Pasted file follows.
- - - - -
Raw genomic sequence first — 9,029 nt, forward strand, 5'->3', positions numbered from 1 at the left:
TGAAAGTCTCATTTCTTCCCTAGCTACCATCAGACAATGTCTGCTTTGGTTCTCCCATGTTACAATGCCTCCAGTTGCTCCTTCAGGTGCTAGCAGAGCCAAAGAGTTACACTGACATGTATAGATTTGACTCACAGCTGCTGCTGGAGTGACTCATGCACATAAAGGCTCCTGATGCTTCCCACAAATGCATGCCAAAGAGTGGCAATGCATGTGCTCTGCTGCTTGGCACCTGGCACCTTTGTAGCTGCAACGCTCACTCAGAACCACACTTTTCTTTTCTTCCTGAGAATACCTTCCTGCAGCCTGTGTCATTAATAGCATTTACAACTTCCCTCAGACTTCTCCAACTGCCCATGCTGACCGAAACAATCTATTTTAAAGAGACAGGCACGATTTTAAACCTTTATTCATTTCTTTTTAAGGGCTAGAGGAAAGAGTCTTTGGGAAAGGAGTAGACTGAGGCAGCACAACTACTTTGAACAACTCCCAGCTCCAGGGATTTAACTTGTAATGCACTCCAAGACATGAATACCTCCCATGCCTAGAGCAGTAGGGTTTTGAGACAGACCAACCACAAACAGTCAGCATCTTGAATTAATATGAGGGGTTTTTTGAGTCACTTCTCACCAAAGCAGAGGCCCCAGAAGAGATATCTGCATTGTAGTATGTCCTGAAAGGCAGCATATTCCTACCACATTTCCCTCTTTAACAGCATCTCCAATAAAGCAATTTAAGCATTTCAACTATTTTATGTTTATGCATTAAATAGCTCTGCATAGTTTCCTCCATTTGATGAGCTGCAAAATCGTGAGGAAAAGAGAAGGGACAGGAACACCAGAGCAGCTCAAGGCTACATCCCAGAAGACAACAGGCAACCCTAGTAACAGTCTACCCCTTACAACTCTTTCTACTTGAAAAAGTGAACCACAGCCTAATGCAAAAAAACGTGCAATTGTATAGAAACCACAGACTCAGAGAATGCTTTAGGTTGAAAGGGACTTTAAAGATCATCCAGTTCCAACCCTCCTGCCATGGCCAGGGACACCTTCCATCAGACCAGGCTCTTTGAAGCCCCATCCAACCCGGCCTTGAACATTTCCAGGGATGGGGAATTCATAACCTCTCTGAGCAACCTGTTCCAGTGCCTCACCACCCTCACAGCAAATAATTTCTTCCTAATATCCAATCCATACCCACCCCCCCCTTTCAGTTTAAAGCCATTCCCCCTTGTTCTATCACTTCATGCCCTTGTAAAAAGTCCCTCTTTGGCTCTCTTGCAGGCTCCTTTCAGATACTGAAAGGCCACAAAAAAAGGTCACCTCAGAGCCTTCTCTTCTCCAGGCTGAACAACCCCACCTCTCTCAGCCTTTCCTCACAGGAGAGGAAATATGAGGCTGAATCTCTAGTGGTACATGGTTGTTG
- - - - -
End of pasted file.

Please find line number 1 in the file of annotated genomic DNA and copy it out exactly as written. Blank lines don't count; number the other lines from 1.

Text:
Raw genomic sequence first — 9,029 nt, forward strand, 5'->3', positions numbered from 1 at the left: